The Baby and the Blanket – A Christmas Story by Fr Ralph de Hahn
Fr Ralph de Hahn wrote Christmas stories in The Southern Cross 69 years ago. Then a 25-year-old seminarian, he published his story “When Darkness Falls” in the Christmas issue of 1952, dated December 10.
It was already dark and that evening. In the cold open air stood a donkey, and on his back sat a lone young woman, exhausted after a long journey. Her husband was going around, anxiously knocking on doors to find shelter. No room at the inn, nor at any inn. But as one innkeeper, Leo, gently refused the enquirer, his wife Rachel overheard the desperate man mention that his wife was pregnant and due to deliver a baby.
With great concern, Rachel rushed out to the busy street and found the donkey carrying the pregnant maiden. She led them to a stable behind her home. Animals were already there to welcome their guest.
Rachel had to find sufficient clean straw and blankets. Her little daughter arrived, eager to see this new babe when it arrived. “Anna, hurry and find some blankets for this stranger, the baby is due any moment.” Anna was excited in the way eight-year-olds are. She dashed off to seek help from her father, the innkeeper. He told her: “Anna, we have nothing to spare here, the town is so filled with strangers. Go and seek blankets from the other inns.”
So Anna rushed out to the other inns, but no spare blankets could be found because all the strangers were feeling the cold of the night air. After a long fruitless search, Anna returned to the stable. She found two strangers and a bed of straw. The young mother was holding a tiny baby in her arms as her husband stroked her hair. She was smiling at Rachel who had helped her deliver the child. The warm water, the towels, all there — but no blanket!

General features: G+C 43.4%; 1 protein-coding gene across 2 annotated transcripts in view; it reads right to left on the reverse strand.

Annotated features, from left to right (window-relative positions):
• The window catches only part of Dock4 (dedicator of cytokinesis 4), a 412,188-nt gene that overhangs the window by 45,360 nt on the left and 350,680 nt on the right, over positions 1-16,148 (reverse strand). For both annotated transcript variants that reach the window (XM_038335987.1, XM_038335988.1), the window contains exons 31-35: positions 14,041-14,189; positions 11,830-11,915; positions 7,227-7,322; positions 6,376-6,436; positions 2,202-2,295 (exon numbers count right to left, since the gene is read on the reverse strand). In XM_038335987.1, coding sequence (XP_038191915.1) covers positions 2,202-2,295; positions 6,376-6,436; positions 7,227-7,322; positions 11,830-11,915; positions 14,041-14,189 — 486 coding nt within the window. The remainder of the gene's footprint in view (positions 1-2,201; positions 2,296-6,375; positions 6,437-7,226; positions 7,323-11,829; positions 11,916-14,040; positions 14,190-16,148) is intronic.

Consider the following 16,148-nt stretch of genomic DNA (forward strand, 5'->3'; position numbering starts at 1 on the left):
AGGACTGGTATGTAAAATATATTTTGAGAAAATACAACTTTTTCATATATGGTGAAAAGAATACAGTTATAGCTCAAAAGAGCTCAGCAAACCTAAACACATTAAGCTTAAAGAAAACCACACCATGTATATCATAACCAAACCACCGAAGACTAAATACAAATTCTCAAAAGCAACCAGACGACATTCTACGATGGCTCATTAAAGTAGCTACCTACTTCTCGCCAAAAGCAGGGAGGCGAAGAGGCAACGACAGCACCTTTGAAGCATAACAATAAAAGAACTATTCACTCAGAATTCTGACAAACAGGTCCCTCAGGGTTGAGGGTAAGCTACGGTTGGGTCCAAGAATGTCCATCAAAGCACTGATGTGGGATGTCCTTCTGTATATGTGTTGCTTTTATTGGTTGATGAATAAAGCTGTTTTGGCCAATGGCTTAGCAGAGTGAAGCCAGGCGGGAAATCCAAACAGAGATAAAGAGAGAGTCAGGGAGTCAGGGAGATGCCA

Anna turned around and rushed back to her lodgings. There she stripped her only blanket from her bed, and dashed back to offer it to the little child. The mother smiled her thanks, and Anna thought the babe also smiled, though maybe it was too early for that!
A few days passed, and the travellers slowly departed the once overcrowded town of Bethlehem. Rachel and Anna made an effort to find a little home for this new family, and there was that glow of holy contentment on both sides. But the story does not end there…
Fast-forward many years later. With the passage of time Rachel had aged, and was suffering an infection of the lung. Anna was now 38 years old and herself troubled by a blood issue for which she had seen a number of local physicians, but there was no medical remedy in and around the City of David.
Rachel suggested that Anna visit a physician in Jerusalem. Leo the innkeeper arranged safe transport to the Holy City. Everything went smoothly, and Anna was overwhelmed by the awesome beauty and glamour of this huge city and its awesome temple. But finding a physician in this great city was a depressing experience; none of them was able to see Anna to relieve her discomfort.